In 1916, during the First World War, an airfield was established at Bircham Newton, eight miles west of the town of Fakenham in the west of the county of Norfolk in England. The site was a base for the largest British bomber of the time, a warplane which would have carried out bombing missions against Berlin had the Armistice not intervened.
The airfield was equipped with an aircraft repair shed and three double bay general service sheds. By 1937, just two years before the start of the Second World War, these had been demolished. But, as the need to prepare for hostilities increased, the re-development of the airfield began under the control of the Royal Air Force’s No 16 Group. Two satellite airfields were also opened at nearby Docking and Langham to accommodate RAF Coastal Command aircraft and their pilots who were to carry out maritime patrol duties. For more details of the Bircham Newton, the expansion of the airfield’s facilities included the construction of two squash courts.
206 Squadron RAF
One of the squadrons based at Bircham Newton was 206 Squadron RAF. It had been re-formed in 1936 with Avro Ansons as part of the new RAF Coastal Command, initially as a training squadron. In the early years of World War II, the Squadron managed to shoot down a Heinkel He 115 floatplane and attack a German submarine before being re-equipped with the Lockheed Hudson in March 1940.
These American-built light bombers used to fly over the North Sea carrying wooden lifeboats to be dropped to RAF pilots and flight crew who’d ditched their planes. But some time during 1940, one particular flight ended in tragedy, when a Lockheed Hudson plane crashed on the landing strip at Bircham Newton killing three of its crew members. During their off-duty hours, one of the favourite pastimes of the three colleagues, and close friends, was playing squash.
Things That Go Bump on Court
Not only are these three man suspected of haunting the squash courts, the girlfriend of one of them is also thought by local residents and visitors to the site as contributing to the ghostly presence felt there by many. As for her identity, she is rumoured to be a Women’s RAF officer who had been smuggled on board by her lover to enjoy the ill-fated flight. The three crew members, so it’s said, often return to the squash courts at the old base to play their favourite sport. The sounds of a squash match in play have been heard echoing around the completely empty building, and an apparition sighted of one of the missing men, dressed in an officer’s uniform.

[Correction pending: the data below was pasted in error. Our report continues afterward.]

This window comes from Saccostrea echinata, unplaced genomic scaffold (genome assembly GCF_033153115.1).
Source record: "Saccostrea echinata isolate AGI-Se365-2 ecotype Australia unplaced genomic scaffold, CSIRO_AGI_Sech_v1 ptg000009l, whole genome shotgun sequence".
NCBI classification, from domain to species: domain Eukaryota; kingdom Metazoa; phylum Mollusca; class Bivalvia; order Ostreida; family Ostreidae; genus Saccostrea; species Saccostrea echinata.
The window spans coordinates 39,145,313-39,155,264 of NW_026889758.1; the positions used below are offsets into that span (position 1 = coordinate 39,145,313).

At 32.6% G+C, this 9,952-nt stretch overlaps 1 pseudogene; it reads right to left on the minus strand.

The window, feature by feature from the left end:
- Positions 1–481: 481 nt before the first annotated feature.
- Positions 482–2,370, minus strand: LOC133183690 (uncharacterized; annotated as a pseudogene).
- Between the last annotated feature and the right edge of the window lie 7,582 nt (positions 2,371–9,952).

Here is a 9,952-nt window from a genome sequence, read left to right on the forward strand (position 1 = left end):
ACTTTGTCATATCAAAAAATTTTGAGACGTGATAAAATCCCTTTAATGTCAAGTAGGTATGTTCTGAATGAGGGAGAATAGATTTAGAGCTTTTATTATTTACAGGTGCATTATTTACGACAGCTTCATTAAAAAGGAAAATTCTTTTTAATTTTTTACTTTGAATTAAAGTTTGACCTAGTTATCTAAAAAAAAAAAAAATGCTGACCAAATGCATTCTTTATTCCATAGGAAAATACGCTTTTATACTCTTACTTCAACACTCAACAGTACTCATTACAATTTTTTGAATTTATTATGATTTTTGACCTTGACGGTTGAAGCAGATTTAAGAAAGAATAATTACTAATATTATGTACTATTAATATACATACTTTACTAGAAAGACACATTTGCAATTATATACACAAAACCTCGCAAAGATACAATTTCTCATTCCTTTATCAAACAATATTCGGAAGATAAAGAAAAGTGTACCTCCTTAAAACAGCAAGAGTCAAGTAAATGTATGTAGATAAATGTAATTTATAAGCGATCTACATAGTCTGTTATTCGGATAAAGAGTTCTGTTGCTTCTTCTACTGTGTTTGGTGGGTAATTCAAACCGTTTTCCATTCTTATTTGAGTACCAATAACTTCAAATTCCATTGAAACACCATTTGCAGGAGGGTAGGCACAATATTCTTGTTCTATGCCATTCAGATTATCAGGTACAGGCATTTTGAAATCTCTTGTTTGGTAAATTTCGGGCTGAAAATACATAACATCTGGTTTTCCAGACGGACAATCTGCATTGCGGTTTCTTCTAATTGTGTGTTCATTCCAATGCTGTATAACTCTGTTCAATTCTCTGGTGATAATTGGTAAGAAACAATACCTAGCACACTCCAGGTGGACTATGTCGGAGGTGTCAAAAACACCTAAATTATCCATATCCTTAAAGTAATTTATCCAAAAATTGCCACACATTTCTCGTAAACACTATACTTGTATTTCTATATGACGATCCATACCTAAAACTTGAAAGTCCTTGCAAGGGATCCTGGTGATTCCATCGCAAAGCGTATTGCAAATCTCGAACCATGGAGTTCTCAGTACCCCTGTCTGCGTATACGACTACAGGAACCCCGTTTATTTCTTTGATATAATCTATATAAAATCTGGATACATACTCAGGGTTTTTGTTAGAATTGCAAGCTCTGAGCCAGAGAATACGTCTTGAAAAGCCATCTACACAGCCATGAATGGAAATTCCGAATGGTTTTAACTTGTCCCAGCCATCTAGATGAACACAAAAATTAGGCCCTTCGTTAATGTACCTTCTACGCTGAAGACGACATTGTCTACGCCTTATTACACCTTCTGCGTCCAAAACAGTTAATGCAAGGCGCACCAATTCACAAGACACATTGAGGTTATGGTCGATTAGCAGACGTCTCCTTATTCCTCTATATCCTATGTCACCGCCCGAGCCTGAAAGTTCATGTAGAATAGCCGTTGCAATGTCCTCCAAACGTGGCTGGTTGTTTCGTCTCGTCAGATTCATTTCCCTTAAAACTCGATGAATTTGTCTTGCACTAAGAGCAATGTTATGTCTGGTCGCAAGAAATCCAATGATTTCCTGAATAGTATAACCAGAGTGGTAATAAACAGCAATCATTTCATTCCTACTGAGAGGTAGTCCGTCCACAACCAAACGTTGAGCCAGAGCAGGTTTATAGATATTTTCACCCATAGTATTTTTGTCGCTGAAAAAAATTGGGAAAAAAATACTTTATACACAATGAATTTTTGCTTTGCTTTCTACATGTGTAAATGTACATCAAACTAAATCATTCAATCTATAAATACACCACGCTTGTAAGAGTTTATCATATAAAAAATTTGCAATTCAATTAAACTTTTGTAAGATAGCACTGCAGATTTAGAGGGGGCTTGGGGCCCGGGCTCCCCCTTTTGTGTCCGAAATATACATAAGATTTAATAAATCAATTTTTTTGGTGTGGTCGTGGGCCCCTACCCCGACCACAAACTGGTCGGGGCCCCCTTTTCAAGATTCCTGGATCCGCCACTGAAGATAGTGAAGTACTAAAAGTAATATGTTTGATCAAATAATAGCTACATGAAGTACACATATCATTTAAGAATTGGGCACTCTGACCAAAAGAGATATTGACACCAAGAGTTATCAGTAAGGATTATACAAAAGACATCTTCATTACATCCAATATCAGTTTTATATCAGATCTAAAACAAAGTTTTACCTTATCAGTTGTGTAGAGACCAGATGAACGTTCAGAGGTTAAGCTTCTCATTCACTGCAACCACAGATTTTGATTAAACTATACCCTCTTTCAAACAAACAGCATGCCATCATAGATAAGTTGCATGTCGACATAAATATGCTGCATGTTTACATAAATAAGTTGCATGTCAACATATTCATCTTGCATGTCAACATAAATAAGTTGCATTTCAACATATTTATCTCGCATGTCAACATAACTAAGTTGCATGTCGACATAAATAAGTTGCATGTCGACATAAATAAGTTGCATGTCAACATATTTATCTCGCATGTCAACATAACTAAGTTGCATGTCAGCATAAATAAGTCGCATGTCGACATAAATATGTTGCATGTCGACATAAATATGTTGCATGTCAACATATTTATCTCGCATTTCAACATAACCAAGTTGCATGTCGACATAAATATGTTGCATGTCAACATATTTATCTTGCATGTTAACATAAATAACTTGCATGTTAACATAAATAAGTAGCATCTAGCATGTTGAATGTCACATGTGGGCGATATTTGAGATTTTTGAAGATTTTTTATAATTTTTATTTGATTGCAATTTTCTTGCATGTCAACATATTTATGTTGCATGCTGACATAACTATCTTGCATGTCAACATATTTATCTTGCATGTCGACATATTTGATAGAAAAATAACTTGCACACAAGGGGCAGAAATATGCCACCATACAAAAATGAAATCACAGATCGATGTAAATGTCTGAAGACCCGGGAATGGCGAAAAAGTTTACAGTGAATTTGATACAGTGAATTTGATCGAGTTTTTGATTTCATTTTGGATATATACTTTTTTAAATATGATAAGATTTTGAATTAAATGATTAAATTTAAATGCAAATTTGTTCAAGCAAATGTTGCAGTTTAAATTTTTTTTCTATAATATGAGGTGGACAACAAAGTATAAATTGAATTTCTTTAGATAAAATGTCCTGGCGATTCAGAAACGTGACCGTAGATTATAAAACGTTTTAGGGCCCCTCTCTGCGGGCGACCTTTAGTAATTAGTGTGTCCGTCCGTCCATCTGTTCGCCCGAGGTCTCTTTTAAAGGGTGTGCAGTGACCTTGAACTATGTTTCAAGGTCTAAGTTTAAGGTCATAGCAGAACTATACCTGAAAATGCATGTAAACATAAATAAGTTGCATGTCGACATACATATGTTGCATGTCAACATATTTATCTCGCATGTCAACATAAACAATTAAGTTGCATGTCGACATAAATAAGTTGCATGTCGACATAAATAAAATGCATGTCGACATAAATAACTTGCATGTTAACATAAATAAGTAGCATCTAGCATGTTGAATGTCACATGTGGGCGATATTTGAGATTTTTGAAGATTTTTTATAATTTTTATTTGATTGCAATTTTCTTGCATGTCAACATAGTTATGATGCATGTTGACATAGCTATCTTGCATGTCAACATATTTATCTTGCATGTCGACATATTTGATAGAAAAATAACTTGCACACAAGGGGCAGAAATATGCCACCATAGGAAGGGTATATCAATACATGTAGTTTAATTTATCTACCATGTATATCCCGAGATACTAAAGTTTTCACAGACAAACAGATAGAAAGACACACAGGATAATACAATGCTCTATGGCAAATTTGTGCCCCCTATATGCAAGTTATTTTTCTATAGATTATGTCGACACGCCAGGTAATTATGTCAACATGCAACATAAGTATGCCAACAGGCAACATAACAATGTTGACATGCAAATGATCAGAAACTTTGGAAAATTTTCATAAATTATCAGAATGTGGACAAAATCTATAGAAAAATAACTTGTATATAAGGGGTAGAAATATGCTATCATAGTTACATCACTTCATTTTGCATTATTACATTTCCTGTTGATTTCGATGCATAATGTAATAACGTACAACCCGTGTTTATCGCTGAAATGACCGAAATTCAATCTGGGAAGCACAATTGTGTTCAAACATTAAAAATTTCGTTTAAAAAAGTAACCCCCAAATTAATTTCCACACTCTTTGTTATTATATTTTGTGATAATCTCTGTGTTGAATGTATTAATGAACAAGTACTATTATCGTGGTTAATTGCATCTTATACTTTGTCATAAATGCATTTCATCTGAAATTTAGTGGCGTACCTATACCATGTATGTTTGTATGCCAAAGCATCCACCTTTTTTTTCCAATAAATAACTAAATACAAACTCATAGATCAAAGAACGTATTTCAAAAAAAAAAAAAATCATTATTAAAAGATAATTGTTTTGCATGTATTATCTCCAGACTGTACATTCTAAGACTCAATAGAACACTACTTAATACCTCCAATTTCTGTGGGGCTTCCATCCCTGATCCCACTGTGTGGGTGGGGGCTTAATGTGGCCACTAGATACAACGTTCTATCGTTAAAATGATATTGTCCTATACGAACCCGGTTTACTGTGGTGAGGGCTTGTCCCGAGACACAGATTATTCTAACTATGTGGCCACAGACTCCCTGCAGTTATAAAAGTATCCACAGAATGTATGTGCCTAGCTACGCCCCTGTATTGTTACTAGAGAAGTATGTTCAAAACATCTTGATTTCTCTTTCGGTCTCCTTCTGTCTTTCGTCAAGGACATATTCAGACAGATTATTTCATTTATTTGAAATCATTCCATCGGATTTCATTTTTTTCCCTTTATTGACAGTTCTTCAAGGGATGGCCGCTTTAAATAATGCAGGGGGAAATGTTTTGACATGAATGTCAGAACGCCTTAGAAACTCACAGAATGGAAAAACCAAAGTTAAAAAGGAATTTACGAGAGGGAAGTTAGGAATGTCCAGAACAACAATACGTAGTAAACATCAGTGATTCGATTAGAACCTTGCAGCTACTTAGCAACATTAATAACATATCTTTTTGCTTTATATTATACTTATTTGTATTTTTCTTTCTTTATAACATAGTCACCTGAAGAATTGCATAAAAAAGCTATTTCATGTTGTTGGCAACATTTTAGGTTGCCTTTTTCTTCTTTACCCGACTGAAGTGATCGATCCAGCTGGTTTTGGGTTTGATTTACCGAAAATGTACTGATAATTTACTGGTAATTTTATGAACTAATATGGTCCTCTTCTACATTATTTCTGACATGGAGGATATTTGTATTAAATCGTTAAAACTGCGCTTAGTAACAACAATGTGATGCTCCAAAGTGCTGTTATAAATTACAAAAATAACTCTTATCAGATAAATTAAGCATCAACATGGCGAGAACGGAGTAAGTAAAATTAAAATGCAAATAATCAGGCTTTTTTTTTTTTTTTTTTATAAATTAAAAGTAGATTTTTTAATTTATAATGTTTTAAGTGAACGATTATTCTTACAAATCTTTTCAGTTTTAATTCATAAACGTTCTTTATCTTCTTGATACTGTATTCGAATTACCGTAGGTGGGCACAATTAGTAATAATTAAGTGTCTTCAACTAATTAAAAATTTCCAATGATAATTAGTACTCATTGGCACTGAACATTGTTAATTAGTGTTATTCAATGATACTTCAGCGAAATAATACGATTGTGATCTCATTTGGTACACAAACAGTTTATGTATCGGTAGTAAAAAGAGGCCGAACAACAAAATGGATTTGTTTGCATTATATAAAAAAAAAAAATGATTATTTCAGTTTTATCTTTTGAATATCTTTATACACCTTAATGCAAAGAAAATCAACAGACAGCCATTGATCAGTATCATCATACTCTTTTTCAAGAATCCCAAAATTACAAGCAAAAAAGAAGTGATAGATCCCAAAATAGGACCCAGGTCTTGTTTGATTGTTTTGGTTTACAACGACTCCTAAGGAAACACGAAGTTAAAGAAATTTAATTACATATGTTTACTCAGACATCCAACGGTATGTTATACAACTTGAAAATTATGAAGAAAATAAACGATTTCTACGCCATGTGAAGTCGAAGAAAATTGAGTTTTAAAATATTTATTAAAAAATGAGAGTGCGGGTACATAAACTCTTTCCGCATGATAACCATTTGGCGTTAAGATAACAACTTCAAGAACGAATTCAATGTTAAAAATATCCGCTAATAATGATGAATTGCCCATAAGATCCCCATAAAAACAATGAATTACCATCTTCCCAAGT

When these ghostly occurrences were first experienced is unclear. The base itself closed in 1966 and the site was then occupied by the UK Construction Industry Training Board. The runways were decommissioned, but the majority of the buildings on the site, including some hangars and the control tower, remained in use. As did the squash courts. But what is known is the story of what occurred when a Japanese TV crew was filming a documentary at the old air base over 30 years later. During filming at the squash courts, members of the crew not only saw one of the court doors slam shut when there was no breeze, but also recorded a woman’s voice, speaking softly. Accompanied by members of the Anglia Society for Paranormal Research, the crew was also involved in capturing an image of what appeared to be of a man in RAF uniform embracing a woman. Other evidence collected included a recording of the sounds of a squash match on an empty court.
The Haunting of Bircham Newton
Other strange occurrences have been reported by people driving along the main road passing through Bircham Newton. When passing through the centre of the base, a loud echo can be heard which appears to come from underneath the road. It’s thought that the echo originates from a lost underground tunnel used for shelter by air crew and airfield workers during raids on the base itself. Another haunting stems from the story of a drunk driver. It is believed that during World War II a car full of drunken pilots crashed into a large aeroplane hangar, killing the driver and his passengers. It is said that the ghosts of these men, who died during the Second World War, but not on active duty, still roam the base today.
For more information on the RAF Bircham Newton hauntings, you can go to The Ghost Database. If you dare…
For an informative and entertaining exploration of the psychology of the paranormal, read Professor Richard Wiseman’s ‘Paranormality: Why we see what isn’t there